Tom Ewing in his paper "Cultures of Collaboration" (from which much of this post was derived) suggests that a consumer's default view of a research community could differ from person to person - so that their perspective is based on their own personal preferences, contacts and content, rather like the way a Facebook news feed runs now. This sounds like an interesting idea. Increasingly, since the push 

Can research learn anything from quantum mechanics?
It occurs to me that research could learn a lot from quantum mechanics. One of the most fundamental aspects of quantum mechanics is the double headed beast of the observer paradox, and the measurement problem (linked to Heinberg's Uncertainty Principle and Schrödinger's Cat). Basically, between them they say this: that you cannot determine a result until you take a measurement, but the very taking of the measurement affects the result itself (I've tried to explain it better with a pub analogy here). Whilst it's only noticeable when the scales are very small, these effects are universal.

The tenuous link to research, therefore, is that any measurement that a researcher takes will inevitably affect the result itself. Even in the context of making a passive observation of an online community, the very fact that the participants know that Big Brother is running their every word through text analytics software may have some implications on their responses to prompted questions, or even to open-ended creative thinking. In quantum mechanics, there's no "quick fix" - the errors are fundamental to the science - I wonder if the observer principle can be directly applied. I suspect that even the swishest of technologies can't escape the effects; in he offline world, I imagine that even those cameras which participants wear to allow researchers to analyse their eye movements in supermarkets are still liable to the observer effect as shoppers make conscious efforts not to look too hard at the bargains? Similarly, no matter how much online research community owners step back, the participants will always know why they are there, unless the environment is allowed to degenerate so much that the forum subject matter moves so far away from the guided topics that even the participants forget what they are doing logging on.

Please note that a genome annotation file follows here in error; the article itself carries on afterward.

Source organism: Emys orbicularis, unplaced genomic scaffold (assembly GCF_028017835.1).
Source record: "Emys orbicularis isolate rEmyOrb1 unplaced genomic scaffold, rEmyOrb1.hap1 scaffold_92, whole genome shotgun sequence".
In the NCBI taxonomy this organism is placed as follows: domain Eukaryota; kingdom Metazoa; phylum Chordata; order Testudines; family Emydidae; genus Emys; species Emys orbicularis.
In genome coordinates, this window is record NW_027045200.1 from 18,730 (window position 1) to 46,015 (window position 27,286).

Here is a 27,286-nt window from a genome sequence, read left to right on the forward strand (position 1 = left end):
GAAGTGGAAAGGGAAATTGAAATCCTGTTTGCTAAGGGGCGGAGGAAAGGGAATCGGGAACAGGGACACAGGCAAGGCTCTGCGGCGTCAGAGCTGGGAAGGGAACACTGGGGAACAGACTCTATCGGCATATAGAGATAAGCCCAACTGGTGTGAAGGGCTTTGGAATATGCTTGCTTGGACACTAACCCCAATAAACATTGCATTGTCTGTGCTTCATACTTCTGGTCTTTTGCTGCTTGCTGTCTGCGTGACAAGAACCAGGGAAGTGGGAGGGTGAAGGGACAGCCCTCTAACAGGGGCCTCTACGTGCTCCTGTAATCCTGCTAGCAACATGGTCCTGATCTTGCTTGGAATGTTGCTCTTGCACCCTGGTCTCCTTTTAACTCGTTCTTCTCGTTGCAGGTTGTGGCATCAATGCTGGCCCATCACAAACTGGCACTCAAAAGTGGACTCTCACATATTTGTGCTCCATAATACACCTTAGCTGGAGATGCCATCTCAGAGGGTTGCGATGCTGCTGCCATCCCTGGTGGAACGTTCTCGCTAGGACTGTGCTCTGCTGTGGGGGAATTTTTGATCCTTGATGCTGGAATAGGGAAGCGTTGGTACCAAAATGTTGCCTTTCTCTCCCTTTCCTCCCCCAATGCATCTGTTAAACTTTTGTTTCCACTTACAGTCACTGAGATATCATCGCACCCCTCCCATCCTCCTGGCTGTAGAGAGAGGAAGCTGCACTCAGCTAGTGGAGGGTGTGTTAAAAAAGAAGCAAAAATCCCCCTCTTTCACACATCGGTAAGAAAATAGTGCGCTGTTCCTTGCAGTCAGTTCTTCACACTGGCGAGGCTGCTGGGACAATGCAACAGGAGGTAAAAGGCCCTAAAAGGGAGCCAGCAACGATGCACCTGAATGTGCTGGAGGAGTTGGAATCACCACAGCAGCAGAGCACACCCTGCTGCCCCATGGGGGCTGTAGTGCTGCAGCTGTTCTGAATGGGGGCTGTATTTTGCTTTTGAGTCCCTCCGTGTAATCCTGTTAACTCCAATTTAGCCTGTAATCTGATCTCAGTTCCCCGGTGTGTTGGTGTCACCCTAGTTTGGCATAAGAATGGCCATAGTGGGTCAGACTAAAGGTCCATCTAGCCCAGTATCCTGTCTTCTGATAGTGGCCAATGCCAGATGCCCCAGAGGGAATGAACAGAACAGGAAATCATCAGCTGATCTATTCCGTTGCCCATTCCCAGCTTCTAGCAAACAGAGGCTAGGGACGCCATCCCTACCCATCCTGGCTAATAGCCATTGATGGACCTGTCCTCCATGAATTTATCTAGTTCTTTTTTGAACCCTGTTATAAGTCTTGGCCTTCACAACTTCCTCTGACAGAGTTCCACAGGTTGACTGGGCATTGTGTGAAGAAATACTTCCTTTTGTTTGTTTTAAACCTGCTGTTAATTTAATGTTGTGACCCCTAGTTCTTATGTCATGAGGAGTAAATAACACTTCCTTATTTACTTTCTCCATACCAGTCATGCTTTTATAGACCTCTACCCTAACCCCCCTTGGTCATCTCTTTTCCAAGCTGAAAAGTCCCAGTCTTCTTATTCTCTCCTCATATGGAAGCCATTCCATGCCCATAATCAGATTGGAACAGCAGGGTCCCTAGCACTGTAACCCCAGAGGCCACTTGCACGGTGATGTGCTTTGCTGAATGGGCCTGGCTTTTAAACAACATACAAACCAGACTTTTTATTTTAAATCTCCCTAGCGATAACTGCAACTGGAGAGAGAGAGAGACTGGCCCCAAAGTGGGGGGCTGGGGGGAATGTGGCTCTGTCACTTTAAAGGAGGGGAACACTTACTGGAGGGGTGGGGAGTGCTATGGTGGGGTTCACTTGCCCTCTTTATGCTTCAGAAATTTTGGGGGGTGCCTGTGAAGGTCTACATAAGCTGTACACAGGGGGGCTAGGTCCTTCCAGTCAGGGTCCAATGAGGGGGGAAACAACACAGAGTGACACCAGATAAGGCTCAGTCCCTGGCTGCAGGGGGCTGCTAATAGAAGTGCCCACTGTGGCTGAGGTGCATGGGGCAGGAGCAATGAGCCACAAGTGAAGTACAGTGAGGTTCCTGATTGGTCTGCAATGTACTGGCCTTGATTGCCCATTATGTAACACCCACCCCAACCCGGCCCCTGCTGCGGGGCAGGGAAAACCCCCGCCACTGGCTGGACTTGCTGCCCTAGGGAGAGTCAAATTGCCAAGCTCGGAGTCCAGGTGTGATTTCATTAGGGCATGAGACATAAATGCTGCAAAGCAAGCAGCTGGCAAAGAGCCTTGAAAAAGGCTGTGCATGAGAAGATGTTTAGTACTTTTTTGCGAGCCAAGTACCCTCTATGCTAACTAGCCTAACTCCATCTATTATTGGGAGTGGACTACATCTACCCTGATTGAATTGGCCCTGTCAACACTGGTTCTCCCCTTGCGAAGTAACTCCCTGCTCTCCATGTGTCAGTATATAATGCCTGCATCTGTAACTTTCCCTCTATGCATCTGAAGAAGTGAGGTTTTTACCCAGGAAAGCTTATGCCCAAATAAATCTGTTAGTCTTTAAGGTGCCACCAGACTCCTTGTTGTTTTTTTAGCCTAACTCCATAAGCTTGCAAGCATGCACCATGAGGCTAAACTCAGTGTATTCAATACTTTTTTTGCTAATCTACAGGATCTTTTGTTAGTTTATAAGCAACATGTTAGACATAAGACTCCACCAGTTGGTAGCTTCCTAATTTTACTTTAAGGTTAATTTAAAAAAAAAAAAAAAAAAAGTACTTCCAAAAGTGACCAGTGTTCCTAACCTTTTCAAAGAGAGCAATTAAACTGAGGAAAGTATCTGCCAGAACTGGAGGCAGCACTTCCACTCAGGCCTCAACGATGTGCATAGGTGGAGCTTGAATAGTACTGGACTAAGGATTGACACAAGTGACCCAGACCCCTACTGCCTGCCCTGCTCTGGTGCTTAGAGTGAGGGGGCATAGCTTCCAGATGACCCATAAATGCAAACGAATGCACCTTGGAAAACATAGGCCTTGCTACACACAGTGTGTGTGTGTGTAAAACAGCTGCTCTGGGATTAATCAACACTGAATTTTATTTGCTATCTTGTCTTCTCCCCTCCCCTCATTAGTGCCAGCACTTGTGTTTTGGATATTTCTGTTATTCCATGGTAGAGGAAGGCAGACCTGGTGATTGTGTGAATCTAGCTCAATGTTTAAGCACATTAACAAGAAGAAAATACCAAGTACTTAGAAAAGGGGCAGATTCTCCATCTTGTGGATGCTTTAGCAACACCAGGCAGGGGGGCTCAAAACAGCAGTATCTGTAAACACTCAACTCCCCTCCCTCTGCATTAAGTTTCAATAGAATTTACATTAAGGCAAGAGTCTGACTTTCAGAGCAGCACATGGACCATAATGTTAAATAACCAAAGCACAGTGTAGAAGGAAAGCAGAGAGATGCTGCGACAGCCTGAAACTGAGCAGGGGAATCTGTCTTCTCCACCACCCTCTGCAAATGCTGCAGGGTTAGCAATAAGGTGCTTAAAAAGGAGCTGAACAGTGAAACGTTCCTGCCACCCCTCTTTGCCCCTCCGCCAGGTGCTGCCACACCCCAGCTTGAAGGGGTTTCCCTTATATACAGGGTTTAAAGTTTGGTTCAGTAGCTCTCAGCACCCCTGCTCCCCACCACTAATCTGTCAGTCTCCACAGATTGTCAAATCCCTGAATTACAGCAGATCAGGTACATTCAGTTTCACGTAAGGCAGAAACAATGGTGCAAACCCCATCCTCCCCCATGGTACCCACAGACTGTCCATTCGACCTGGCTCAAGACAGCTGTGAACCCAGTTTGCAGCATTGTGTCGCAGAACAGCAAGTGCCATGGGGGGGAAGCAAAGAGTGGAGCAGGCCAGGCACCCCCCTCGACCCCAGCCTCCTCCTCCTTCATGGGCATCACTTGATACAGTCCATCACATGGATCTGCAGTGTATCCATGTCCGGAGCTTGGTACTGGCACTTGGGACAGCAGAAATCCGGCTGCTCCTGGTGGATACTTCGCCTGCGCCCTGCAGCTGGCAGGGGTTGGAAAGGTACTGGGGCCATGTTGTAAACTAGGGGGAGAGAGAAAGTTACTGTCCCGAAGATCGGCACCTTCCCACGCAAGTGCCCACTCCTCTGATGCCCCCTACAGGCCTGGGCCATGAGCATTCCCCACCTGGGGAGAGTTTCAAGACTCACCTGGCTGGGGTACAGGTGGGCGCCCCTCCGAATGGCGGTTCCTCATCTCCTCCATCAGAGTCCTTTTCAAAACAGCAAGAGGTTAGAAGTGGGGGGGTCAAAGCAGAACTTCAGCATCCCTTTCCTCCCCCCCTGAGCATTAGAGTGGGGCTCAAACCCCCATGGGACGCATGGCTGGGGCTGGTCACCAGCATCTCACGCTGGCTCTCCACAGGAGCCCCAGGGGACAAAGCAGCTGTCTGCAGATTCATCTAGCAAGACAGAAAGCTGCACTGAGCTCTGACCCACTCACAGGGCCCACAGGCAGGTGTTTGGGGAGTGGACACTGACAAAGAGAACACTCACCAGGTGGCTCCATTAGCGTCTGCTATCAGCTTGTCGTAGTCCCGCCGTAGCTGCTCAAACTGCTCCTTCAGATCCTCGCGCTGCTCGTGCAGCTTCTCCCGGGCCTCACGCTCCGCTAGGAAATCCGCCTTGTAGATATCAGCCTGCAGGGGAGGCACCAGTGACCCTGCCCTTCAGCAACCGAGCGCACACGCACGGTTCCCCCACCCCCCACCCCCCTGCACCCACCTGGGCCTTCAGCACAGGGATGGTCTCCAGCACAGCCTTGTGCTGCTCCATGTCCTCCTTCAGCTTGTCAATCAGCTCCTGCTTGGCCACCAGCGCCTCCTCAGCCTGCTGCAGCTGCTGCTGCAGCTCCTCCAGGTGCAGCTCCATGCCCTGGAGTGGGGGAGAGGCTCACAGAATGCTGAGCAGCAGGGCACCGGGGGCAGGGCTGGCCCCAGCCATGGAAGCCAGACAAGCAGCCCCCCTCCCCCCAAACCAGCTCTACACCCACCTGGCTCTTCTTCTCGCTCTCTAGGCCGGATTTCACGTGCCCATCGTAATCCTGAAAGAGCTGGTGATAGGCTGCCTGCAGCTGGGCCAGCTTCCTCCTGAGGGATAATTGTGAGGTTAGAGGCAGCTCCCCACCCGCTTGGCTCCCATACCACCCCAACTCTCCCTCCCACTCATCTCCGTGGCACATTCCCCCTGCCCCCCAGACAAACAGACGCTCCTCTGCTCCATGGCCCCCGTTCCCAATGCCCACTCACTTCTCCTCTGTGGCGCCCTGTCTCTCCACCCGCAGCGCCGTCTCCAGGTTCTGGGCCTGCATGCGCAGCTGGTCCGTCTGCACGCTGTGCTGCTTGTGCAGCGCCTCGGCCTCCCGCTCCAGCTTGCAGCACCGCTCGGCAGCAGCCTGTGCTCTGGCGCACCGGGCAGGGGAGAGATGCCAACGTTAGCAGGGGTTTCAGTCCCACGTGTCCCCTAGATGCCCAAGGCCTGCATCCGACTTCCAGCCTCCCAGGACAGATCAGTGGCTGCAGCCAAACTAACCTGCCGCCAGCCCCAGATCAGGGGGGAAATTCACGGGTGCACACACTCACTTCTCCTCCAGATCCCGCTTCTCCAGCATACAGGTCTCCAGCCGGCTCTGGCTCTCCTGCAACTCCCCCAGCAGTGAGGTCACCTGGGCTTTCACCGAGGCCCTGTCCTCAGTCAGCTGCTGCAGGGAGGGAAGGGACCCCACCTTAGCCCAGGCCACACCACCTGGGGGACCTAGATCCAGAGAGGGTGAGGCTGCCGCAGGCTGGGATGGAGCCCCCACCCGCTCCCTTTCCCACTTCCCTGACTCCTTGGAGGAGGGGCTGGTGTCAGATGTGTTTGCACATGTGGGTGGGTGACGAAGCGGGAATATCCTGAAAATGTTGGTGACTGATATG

Facebook monitoring
In the last few months Facebook has allowed keyword searches on status updates of everyone whose privacy settings are set to public. This means that you can search for what people are saying on Facebook, across the world. For example, what is being said about social media monitoring at the moment? (You'll have to be logged in to Facebook for the link to work). In true stalker style, I now know that a Canadian girl called Erin Brown needs to learn about social media monitoring software for work ("oh god" is her reaction). How about something a bit more brand-friendly? Over the last few months, a brand who have taken a social media hammering at the moment are BP; a simple Facebook search on "BP" would reveal to them what is being said at the moment, in real time.